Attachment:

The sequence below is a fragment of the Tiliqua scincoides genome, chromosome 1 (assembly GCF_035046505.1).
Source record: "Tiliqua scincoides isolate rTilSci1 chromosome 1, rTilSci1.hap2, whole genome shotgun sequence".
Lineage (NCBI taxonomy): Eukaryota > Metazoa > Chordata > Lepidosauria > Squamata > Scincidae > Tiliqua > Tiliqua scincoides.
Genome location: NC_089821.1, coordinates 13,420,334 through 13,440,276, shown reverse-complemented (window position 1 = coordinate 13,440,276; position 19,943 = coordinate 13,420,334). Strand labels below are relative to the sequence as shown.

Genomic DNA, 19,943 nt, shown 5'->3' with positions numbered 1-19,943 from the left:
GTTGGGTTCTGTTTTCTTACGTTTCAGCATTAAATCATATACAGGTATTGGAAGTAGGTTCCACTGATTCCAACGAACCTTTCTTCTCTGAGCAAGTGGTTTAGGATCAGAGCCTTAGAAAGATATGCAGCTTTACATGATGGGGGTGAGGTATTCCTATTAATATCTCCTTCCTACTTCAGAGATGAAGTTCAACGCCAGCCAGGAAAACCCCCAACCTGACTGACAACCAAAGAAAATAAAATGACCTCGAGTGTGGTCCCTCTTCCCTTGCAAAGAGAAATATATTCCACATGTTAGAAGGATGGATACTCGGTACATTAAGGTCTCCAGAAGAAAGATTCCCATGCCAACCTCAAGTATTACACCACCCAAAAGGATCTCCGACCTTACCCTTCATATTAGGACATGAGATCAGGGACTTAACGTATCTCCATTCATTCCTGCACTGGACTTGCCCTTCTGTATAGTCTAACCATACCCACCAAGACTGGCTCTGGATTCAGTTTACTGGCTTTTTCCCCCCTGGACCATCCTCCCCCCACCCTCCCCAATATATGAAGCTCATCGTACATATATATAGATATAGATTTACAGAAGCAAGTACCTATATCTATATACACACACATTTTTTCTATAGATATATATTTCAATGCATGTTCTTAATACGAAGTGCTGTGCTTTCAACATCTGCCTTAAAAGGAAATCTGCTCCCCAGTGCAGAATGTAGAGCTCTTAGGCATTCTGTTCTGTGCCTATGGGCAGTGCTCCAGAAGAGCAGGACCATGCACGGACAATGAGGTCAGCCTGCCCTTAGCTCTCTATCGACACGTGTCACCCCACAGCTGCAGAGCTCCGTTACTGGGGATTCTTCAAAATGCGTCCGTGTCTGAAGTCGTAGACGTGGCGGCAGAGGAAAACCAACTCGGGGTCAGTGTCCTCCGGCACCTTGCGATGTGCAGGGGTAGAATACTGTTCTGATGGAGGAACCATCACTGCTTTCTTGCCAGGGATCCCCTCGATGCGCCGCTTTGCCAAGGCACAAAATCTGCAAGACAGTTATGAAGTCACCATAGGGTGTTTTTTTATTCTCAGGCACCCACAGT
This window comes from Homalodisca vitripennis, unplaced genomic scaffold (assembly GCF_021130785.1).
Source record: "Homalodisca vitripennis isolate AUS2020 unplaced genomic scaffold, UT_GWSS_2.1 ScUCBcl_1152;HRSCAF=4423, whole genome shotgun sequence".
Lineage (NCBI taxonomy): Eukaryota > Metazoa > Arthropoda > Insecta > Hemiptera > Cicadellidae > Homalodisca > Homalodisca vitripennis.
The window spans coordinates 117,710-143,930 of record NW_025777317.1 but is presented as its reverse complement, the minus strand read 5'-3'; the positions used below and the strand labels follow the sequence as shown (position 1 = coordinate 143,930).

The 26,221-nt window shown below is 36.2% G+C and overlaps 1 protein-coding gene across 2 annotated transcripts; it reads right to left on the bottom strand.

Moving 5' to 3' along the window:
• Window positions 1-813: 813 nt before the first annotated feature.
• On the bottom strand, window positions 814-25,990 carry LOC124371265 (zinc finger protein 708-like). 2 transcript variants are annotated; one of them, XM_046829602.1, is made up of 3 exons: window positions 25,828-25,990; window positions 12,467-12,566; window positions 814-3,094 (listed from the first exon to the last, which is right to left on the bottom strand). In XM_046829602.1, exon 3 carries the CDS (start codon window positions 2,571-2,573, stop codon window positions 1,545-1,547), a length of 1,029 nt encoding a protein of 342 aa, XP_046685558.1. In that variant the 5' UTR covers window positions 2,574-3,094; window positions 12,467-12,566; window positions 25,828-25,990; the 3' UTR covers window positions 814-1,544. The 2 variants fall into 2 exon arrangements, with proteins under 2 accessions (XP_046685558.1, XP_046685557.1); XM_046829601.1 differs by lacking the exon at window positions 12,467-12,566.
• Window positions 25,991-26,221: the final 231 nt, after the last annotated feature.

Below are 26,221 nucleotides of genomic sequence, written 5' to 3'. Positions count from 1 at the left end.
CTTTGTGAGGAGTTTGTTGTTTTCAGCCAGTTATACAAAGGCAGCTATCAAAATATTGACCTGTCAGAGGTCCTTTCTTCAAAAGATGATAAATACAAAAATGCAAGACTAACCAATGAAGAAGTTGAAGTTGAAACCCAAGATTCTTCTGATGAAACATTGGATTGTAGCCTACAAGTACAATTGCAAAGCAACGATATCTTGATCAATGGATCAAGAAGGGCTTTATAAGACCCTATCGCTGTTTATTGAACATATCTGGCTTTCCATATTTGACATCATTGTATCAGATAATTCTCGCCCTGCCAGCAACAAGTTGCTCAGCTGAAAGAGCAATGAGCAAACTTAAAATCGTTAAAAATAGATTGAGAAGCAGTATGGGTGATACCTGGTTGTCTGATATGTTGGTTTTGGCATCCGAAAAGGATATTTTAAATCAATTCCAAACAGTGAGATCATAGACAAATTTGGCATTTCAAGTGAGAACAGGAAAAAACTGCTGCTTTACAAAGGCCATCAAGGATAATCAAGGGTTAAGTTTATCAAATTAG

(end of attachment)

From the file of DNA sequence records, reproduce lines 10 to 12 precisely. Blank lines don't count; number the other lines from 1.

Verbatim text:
The window spans coordinates 117,710-143,930 of record NW_025777317.1 but is presented as its reverse complement, the minus strand read 5'-3'; the positions used below and the strand labels follow the sequence as shown (position 1 = coordinate 143,930).

The 26,221-nt window shown below is 36.2% G+C and overlaps 1 protein-coding gene across 2 annotated transcripts; it reads right to left on the bottom strand.

Moving 5' to 3' along the window: